So there you have it, folks. For those of you who get turned off by walls of text:

TL:DR: Wear what you want, in moderation. Exercise common sense. Teach kids that dress code rules still apply/can be changed the RIGHT way.

Like anything, there is a time and a place for modest dress. And while everyone has differing opinions of what “modest” means, exercising some common sense never hurt anyone. I realize that this is only scraping the surface of such a complex idea. I also realize that some of you still believe that modest=sexism/being put down by “the Man” and this more important then anything I’ve outlined above. I’m open to some intelligent debate, but if you come at me screeching, I’ve got a punch in the nose with your name on it. πŸ˜‰

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4 thoughts on “To Wear, or Not To Wear? (A Discussion On Modesty)”

  1. Interesting post, and while I disagree with you on some points, I’m not gonna’ come at you screeching πŸ˜‰

    While I don’t agree that modesty on it’s own is being ‘put down by the man’, I believe forced modesty is. And it’s not always sexism, in a lot of cases modesty is used when referring to women’s dress and is used as a tool of control, but there are situations when men who dress flamboyantly are discriminated against. My argument would be the office senario you described above. I know this is incredibly idealistic but I don’t see why someone having bright pink hair and tattoos means they can’t do a job. I don’t see why someone wearing nipple tassles and thongs means they can’t do it. I think we need to stop judging people on how they dress. This applies to men and women.

    Secondly, the fact modesty in places like church is often only applied to women is something I have a massive problem with. What I mean by this is, men can wear a Tshirt and jeans to church. If I were to wear a T shirt and jeans, it would be ‘immodest’ because of my shape. Unless I wore one several sizes too big. Yet a dude wearing the same thing would be fine? I’m not a church goer but I feel there’s far too much emphasis in religions about how people look rather than what they do

    TLDR: people shouldn’t care whether someone dresses modestly or not and should care about the person.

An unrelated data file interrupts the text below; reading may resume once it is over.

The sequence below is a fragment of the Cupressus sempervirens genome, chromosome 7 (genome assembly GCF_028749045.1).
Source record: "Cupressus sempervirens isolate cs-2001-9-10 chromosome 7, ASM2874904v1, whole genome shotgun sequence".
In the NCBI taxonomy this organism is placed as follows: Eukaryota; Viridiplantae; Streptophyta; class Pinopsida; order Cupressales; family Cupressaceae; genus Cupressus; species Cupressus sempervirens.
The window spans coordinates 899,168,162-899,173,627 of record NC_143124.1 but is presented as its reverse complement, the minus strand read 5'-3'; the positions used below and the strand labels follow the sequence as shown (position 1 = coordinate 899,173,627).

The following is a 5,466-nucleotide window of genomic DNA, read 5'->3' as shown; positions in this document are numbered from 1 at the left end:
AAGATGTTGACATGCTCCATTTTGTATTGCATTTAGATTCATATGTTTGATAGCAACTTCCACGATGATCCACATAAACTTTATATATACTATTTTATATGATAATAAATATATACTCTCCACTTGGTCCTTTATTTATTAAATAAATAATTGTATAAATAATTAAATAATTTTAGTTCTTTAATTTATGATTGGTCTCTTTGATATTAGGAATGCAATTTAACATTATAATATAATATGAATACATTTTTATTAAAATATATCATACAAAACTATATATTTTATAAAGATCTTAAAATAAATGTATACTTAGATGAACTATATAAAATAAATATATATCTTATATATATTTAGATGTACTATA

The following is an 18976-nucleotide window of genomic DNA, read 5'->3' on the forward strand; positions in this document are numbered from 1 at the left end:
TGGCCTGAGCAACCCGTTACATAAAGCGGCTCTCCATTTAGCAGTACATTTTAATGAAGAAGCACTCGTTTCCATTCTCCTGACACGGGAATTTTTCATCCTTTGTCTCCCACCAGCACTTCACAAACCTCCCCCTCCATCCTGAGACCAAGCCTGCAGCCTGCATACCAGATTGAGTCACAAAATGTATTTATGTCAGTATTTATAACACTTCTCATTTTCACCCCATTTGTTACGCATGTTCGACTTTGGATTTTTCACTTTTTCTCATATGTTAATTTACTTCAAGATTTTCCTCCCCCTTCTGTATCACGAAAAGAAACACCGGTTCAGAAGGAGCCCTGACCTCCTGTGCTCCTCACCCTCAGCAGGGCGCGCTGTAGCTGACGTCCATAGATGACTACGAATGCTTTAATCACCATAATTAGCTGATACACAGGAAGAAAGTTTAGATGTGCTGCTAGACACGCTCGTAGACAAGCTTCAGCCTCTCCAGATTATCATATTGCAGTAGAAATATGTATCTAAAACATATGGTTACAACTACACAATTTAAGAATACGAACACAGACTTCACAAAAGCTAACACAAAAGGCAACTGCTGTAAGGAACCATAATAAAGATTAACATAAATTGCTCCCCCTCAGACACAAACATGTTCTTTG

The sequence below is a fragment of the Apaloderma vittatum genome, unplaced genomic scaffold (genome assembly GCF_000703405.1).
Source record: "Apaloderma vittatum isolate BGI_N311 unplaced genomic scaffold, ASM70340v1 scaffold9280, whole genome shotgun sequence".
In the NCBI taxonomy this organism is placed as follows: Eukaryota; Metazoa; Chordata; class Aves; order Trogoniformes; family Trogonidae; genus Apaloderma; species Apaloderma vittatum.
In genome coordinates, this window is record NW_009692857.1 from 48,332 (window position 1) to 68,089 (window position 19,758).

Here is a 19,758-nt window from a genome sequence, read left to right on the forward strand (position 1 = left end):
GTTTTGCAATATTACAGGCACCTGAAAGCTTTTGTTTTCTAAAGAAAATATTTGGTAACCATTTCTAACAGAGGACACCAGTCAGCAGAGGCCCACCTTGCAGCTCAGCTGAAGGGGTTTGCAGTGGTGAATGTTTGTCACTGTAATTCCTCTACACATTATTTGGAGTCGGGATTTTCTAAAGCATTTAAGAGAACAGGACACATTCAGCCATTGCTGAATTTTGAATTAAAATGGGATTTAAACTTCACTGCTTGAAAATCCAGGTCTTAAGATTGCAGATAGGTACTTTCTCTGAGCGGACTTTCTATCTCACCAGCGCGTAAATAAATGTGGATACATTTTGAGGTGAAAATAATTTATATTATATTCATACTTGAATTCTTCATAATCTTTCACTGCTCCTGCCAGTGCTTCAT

Sorry for a bit of a rant, it’s a topic I find really interesting πŸ˜€

  2. The concept and definition of modesty is widely varied across the world and in the sub cultures of America as well. The above comment indicates that in her experience wearing a regular sized T-shirt in church would be considered immodest because of her shape. While that may be her experience or her expectation should she go to church (and I am not disagreeing, I personally went to a church where if your dress wasn’t collar bone high you were glared at and whispered as it, before some old lady felt the need to come put their hands on your collar and tug it up to the “appropiate” height), that is not what modesty is for my current area. (I stopped attending that church as soon as I was free to live on my own.) I wear yoga pants and a T-shirt to sunday school most every week. Yoga pants… And no one ever comments, but I always wait half expectantly for someone to say something because of the sub culture I grew up in. But I can honestly say, my SS class cares more about me as a person then whether I wear yoga pants or a dress. Would I wear to SS what I wear to the club (well the common type of club if I was able to go…) Yup… Because I also wear yoga pants to go out for an evening with my friends… If it’s really fancy I wear jeans. Now back in my youth, I did the cleavage barring, short shorts/skirts and all that jazz… But wearing those clothes didn’t make me feel better so I don’t wear them. (As a side note, it was while in that phase that I met Jesus through the love of some fabulous women who never made me feel bad for what I wore.)

    However, even wearing yoga pants and a T-shirt in the Arabic country’s is considered immodest and is ground for death. In remote cultures complete nudity is normal and is not considered immodest.

    In the end.. You have to consider your culture and sub cultures, and because this is America, I can wear what I want when I want, but not without consequences that are reflective of my sub culture.

  3. Good article, but not everyone has “common sense”… hence the need for dress codes and rules. I completely agree about teaching kids that things like dress codes DO apply to them, and need to be followed, but can be changed.